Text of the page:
* Pro-Chavez student killed in protest of TV station
* Police fire gas as Chavez supporters clash with students
* Criticism as government suspends popular cable network (Recasts with student death)
CARACAS, Jan 25 (Reuters) - One student was killed and nine police officers injured on Monday in the Venezuelan city of Merida in violence linked to protests over the suspension of a TV station opposed to President Hugo Chavez.
Venezuelan cable providers, responding to government orders, stopped showing RCTV Internacional on Sunday. The station is critical of Chavez, who pushed its parent RCTV off free-access television in 2007.
Interior Minister Tareck El Aissami said late on Monday that 15-year-old Josino Jose Carrillo, a pro-Chavez high school student, was killed while participating in a demonstration in the Andean city of Merida.
“Unfortunately several minutes ago a group of students that were protesting peacefully were attacked in a cowardly fashion, and this lamentable incident resulted in the assassination of a 15-year-old youth,” said El Aissami in televised comments.
He said nine police officers from the state of Merida were wounded in the student demonstrations, two of them with firearms.
Police used tear gas to disperse demonstrators in Caracas and other cities protesting the new suspension of RCTV, along with some other small stations, a move that was criticized by media freedom groups and the U.S. government.
“Any time the government shuts down an independent network, that is an area of concern,” U.S. State Department spokesman Philip Crowley said.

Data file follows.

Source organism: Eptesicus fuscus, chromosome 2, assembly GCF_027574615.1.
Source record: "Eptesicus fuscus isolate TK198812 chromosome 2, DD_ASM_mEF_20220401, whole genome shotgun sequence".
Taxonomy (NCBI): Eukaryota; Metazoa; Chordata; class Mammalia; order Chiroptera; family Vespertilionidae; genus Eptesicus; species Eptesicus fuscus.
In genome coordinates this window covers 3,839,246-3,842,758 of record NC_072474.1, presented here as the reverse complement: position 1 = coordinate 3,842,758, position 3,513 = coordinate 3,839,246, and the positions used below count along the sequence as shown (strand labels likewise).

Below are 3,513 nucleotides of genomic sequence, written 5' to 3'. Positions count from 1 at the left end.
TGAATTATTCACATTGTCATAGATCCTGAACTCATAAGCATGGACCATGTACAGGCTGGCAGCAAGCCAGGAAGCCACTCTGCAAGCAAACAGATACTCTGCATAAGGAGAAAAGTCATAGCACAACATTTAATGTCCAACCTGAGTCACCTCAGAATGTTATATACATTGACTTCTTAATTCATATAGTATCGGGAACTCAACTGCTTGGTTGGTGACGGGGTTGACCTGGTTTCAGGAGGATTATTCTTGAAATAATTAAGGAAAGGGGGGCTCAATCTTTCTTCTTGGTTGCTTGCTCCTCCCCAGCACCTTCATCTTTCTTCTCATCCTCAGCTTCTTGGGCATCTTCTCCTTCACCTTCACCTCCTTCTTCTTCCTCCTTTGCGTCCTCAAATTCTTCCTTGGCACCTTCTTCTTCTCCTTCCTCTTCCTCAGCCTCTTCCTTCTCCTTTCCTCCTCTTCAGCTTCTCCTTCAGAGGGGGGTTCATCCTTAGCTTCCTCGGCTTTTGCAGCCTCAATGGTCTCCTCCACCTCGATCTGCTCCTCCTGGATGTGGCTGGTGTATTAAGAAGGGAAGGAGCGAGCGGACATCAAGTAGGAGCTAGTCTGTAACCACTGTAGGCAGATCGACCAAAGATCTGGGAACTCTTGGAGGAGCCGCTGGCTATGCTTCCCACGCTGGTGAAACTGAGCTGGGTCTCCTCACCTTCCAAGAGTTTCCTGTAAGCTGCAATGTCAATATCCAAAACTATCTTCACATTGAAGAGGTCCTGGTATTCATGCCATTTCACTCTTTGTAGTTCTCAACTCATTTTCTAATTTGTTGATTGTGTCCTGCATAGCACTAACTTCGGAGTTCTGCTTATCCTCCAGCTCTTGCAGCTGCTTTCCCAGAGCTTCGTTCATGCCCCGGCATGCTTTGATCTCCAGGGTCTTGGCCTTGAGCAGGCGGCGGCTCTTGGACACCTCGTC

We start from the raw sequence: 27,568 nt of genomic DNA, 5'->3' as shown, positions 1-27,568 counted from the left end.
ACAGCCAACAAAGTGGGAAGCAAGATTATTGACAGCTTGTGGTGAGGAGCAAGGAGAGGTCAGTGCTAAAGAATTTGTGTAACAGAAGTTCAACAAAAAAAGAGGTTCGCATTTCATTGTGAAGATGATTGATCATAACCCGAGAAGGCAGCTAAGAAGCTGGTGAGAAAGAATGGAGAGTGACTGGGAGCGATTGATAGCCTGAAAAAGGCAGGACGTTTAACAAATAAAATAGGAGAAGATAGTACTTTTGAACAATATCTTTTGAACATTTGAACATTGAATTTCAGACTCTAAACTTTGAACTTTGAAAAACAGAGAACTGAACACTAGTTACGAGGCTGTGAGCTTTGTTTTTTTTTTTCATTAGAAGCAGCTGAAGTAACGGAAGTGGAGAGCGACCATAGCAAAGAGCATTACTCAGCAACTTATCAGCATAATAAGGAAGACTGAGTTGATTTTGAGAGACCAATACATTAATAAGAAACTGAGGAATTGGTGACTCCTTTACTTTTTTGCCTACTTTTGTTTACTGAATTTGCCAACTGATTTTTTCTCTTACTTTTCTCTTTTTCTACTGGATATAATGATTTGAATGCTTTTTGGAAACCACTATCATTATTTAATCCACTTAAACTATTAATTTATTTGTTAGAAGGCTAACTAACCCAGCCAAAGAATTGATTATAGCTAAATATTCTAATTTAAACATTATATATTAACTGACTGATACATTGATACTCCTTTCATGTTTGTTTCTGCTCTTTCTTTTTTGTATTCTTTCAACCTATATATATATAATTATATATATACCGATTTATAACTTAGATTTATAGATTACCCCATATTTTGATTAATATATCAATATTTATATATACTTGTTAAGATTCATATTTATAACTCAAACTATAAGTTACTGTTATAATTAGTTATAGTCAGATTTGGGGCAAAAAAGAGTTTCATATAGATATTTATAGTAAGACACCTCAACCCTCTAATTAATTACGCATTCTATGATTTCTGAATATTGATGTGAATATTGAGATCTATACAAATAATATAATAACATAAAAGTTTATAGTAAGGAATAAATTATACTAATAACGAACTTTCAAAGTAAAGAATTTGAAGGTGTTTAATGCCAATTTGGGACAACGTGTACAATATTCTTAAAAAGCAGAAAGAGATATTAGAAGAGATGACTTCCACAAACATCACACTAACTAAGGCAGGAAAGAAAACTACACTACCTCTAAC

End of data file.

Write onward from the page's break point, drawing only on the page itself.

Venezuela said Crowley “lied” when he said the stations had been closed, and that the suspension could be reversed if they comply with a new law requiring them to broadcast some of Chavez’s speeches, among other things.
“This is not an attack on the freedom of expression, it is an administrative sanction under the law,” Bernardo Alvarez, Venezuela’s ambassador to Washington, told Reuters. He said the suspension was not politically motivated.
Students from universities and schools in the capital marched with their hands painted white and tried to reach the offices of the government media regulator.
They were repelled by a small group of Chavez supporters and then chased off by police in riot gear who fired tear gas after a rock was thrown.
PRESIDENT’S MOUNTING PROBLEMS
The students chanted the slogan “1,2,3, Chavez you struck out,” in reference to the president’s mounting problems in the baseball-mad nation with issues ranging from water and electricity shortages to an unpopular currency devaluation.
“We are here because of the violation of freedom of expression,” said 17-year-old medical student Yanuan Pedraza. “This is the second time they have closed RCTV.”
Chavez in 2007 denied RCTV a renewal of its broadcast license, accusing the station of participating in a 2002 coup.
During the coup, the network showed nonstop footage of anti-Chavez protests leading up to his brief ouster but turned cameras off when loyalists restored him.
The 2007 move against RCTV triggered large student-led protests that snowballed throughout the year and are widely seen as a factor in Chavez’s first-ever ballot box defeat in a referendum on allowing him to run again for office. He later won another referendum on the same issue.
The station soon reappeared on cable and continued its anti-government line and menu of popular soap operas.
“This move, condemned by the Inter-American Commission on Human Rights, reveals yet again the government’s allergic reaction to dissident voices within the country’s leading broadcast media,” Reporter Without Borders said on Monday.
The Organization of American States’ Secretary General Jose Miguel Insulza said he “lamented the situation” regarding the removal from the air of the stations and called on the government to allow the OAS to visit the country.
Chavez has boosted pro-government broadcasting in recent years by creating several state-funded television networks including the Telesur channel, meant to be a Latin American left-wing counterpart to CNN. (Additional reporting by Patricia Rondon, Editing by Philip Barbara and Eric Walsh)
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